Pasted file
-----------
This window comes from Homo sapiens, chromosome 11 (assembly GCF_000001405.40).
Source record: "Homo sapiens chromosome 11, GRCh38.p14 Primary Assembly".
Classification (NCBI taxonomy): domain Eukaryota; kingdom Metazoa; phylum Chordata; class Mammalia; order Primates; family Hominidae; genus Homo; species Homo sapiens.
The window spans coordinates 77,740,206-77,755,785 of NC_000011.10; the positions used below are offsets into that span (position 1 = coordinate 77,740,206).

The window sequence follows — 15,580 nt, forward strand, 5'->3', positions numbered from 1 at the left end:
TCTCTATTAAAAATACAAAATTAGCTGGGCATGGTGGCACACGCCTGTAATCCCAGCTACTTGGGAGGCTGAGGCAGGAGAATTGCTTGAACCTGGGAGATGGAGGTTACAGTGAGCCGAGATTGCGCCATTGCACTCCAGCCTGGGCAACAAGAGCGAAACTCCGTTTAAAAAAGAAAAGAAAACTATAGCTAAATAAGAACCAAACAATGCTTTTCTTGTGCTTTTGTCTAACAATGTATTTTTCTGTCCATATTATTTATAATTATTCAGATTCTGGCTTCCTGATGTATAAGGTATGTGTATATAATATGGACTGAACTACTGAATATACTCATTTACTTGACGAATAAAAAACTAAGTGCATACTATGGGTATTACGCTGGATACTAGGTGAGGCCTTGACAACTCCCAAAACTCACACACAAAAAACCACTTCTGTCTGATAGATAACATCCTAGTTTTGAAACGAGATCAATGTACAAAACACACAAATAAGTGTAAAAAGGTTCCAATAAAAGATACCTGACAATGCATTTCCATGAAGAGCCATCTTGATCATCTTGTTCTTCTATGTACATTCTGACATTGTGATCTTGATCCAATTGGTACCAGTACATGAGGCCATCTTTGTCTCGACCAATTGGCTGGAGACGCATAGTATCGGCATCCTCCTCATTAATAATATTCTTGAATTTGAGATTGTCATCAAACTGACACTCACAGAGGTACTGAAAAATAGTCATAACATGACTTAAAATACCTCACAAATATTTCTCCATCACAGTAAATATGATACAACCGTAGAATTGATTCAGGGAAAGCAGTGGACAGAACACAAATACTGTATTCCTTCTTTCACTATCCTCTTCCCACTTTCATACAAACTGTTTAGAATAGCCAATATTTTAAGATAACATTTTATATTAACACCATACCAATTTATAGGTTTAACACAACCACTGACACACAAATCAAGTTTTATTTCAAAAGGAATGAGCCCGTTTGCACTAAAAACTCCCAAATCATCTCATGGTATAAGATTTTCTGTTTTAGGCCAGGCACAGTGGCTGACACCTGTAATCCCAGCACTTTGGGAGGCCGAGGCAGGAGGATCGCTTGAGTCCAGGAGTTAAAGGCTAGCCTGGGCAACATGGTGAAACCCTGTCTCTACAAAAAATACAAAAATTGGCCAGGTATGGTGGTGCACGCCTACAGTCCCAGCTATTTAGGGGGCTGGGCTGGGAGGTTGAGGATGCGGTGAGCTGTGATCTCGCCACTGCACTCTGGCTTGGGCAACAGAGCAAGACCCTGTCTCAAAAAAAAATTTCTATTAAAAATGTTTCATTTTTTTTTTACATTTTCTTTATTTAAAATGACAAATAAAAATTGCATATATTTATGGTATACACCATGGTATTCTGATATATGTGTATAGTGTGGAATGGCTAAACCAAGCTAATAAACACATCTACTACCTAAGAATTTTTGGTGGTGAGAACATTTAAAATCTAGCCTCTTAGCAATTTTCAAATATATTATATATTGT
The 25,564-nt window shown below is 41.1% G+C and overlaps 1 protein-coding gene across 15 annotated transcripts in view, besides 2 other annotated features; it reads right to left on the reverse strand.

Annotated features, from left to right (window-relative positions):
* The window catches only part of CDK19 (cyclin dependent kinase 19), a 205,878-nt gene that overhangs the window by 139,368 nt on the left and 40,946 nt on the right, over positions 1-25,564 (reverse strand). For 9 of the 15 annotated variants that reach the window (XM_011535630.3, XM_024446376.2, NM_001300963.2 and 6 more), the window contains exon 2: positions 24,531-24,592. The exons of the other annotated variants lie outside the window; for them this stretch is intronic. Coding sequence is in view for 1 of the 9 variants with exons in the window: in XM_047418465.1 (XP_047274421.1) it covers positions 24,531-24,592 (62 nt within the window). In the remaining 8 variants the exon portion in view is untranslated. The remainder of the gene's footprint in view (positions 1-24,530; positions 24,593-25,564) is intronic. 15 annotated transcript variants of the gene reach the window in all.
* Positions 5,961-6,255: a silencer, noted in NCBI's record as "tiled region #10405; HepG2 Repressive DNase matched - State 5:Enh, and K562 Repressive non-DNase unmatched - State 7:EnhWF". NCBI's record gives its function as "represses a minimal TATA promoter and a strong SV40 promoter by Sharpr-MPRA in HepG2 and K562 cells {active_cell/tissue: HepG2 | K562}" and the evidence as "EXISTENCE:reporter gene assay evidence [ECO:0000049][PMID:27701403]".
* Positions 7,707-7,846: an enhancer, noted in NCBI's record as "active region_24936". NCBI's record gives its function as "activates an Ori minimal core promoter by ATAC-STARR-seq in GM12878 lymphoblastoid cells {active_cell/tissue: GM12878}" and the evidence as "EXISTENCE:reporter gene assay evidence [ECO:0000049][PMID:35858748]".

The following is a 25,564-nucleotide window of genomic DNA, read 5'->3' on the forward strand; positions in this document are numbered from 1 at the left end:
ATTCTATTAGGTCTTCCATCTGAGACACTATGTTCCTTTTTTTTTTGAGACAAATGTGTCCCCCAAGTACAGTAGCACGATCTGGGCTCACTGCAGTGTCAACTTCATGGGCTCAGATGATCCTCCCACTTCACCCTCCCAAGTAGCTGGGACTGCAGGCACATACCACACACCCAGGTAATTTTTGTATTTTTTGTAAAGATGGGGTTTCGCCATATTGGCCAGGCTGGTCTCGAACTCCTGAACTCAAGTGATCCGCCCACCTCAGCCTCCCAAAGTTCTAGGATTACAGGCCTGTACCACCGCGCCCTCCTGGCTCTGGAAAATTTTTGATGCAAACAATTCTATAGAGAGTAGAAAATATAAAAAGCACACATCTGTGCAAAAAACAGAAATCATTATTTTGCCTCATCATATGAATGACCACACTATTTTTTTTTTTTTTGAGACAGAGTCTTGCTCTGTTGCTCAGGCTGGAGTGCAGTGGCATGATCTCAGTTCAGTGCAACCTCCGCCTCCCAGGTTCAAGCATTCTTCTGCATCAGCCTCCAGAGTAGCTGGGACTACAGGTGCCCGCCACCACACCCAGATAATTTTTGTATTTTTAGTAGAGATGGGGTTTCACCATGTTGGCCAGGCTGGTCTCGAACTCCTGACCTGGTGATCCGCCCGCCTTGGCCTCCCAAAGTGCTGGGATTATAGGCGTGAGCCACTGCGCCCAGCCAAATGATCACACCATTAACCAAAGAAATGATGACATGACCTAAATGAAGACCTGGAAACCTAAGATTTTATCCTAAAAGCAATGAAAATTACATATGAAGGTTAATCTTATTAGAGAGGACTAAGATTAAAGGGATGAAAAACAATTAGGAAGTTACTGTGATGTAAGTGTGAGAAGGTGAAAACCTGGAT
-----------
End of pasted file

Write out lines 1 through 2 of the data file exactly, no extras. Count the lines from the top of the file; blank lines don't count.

This window comes from Homo sapiens, chromosome 11 (assembly GCF_000001405.40).
Source record: "Homo sapiens chromosome 11, GRCh38.p14 Primary Assembly".